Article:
Once the findings have been collated into a report for the athlete and their coach, detailing strengths, weaknesses and recommendations, a follow up session is then required.  This allows the coach and athlete (and parent if dealing with young athletes) to fully understand what is the recommend action.  If any relevant factors are detected, the athlete will be prescribed an individualised training programme to rectify the fault and reduce the risk of future injury.  What I have found to be most beneficial is to identify 3 action points, and 3 monitor points.  The action points are the specific exercises or stretches to be done, and the monitor points are any potential issues which the coach should keep a close eye on.

Ideally, this screening would be done at the end of the competitive season prior to the winter training, and then 4-6 weeks before the competitive season a follow up to ensure there have been no new problems arising over the winter, and that the previously identified issues have been addressed by the athlete and their coach.

So in summary, the purpose and benefits of the screening are thus:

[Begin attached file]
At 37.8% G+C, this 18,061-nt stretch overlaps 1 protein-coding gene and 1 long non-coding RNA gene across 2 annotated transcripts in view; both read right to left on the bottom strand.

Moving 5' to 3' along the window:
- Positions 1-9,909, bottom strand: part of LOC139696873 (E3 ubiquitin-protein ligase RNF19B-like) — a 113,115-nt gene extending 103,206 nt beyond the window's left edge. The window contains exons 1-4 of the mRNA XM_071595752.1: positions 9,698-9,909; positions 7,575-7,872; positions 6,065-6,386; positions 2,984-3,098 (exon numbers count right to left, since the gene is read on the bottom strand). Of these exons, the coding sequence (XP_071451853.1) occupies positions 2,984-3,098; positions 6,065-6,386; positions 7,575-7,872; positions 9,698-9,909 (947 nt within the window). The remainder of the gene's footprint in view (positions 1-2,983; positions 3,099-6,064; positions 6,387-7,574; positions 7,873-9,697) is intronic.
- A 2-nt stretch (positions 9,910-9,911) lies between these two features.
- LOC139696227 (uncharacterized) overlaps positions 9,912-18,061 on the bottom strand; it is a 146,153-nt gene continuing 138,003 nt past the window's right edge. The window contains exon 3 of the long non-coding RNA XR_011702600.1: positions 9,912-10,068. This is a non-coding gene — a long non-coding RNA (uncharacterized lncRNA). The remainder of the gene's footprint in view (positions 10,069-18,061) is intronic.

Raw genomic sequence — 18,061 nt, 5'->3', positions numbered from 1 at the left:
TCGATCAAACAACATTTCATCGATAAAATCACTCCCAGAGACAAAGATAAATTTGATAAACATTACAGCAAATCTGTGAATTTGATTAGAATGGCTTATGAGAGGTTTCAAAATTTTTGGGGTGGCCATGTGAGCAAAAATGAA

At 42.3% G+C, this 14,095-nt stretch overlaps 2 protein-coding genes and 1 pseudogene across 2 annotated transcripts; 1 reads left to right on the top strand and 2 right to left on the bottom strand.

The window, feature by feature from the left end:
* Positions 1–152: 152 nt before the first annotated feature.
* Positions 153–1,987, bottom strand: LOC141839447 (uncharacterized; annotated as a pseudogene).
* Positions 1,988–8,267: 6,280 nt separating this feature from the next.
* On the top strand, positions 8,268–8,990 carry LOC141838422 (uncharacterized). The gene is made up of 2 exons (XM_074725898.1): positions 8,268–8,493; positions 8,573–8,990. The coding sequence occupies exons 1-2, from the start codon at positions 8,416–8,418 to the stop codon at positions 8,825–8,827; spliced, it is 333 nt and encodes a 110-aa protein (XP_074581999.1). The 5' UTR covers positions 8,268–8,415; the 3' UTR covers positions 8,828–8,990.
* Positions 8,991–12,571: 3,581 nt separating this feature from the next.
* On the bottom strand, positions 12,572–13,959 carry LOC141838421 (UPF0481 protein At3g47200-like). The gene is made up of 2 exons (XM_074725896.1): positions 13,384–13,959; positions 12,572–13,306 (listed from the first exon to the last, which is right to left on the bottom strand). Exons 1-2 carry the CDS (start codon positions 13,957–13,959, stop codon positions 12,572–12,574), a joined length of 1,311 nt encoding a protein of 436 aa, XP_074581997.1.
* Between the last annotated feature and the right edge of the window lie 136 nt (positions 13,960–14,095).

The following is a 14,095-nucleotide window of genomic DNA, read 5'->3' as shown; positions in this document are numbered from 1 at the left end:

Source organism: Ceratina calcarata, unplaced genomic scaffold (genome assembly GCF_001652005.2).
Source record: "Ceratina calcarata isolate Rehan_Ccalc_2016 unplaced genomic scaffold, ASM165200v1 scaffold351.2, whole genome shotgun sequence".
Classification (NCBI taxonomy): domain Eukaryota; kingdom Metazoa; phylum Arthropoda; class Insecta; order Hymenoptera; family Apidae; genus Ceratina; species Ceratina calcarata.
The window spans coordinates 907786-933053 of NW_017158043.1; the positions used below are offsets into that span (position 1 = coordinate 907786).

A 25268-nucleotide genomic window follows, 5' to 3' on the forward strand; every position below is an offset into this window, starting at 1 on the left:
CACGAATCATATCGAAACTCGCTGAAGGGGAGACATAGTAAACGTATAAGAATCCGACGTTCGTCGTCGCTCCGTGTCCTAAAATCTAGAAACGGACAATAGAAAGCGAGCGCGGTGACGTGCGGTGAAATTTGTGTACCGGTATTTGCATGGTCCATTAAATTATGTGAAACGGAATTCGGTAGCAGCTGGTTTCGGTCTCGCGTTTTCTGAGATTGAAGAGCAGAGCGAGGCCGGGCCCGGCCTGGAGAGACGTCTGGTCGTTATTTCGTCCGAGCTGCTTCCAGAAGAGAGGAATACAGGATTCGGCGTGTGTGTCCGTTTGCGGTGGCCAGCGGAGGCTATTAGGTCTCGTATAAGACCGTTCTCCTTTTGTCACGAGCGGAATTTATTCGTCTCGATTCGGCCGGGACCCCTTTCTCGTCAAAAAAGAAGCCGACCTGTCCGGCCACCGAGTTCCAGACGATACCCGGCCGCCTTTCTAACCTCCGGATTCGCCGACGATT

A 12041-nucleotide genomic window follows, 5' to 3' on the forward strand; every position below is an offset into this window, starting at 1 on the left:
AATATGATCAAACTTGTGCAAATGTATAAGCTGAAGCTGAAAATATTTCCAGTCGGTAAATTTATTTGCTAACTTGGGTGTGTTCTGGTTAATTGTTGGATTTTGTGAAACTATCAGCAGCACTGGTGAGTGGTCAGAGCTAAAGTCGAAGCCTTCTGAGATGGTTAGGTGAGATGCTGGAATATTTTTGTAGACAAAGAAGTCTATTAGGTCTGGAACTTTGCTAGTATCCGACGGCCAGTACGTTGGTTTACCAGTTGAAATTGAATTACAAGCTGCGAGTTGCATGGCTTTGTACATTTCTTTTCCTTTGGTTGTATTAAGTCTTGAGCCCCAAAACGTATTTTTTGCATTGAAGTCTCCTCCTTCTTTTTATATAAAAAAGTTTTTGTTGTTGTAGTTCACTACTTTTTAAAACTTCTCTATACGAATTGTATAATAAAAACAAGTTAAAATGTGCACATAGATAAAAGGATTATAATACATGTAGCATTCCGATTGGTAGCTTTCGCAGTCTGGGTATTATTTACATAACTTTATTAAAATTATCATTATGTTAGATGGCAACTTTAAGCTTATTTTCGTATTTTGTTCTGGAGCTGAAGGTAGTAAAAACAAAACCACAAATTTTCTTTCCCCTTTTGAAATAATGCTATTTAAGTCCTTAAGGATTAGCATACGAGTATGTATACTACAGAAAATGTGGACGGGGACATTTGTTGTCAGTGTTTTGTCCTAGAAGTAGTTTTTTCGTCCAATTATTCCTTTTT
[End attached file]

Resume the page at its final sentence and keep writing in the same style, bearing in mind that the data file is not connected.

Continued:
Highlight any predisposing factors that may lead to injury

Reveal risk factors to injury so that personalised interventions can be used to rectify any musculoskeletal problem areas and hence reduce the likelihood of future injury

Prescreen athletes before events to ensure they are fit and injury free for competion

Assess any current injuries

Assess any deficit resulting from previous injuries

Assess any musculoskeletal factors that may impact on performance

Provide individual injury prevention programmes based on results.

Tim Pigott

Sports Physiotherapist

References:

Burns, J., Keenan, A-M., Redmond, A. (2005) Foot type and overuse injury in Triathletes.  Journal of the American Podiatric Medical Association 95:3  235-241

Daniels, J. (2005)  Daniels’ Running Formula 2nd Edition Human Kinetics p. ix

McLean, B.  Optimising Olympic Distance Triathlon Performance – A biomechanist’s Perspective.  Biomechanics Laboratory, Australian Institute of Sport

The important things

“If it’s important, do it everyday.”

This message is taken from Mike Robertson’s blog/podcast “In the Trenches” http://robertsontrainingsystems.com/blog/Do+Not+Miss+the+Message/ and I would highly recommend you subscribe to it if you have an iPod (or similar), and while you’re at it, subscribe to the newsletters and get his e-book on self massage and myofascial release. Although the focus is on strength training, powerlifting, bodybuilding, etc, a lot of the messages can be extrapolated to our endurance population. But most importantly, the content is absolutely top class.

Back to the message.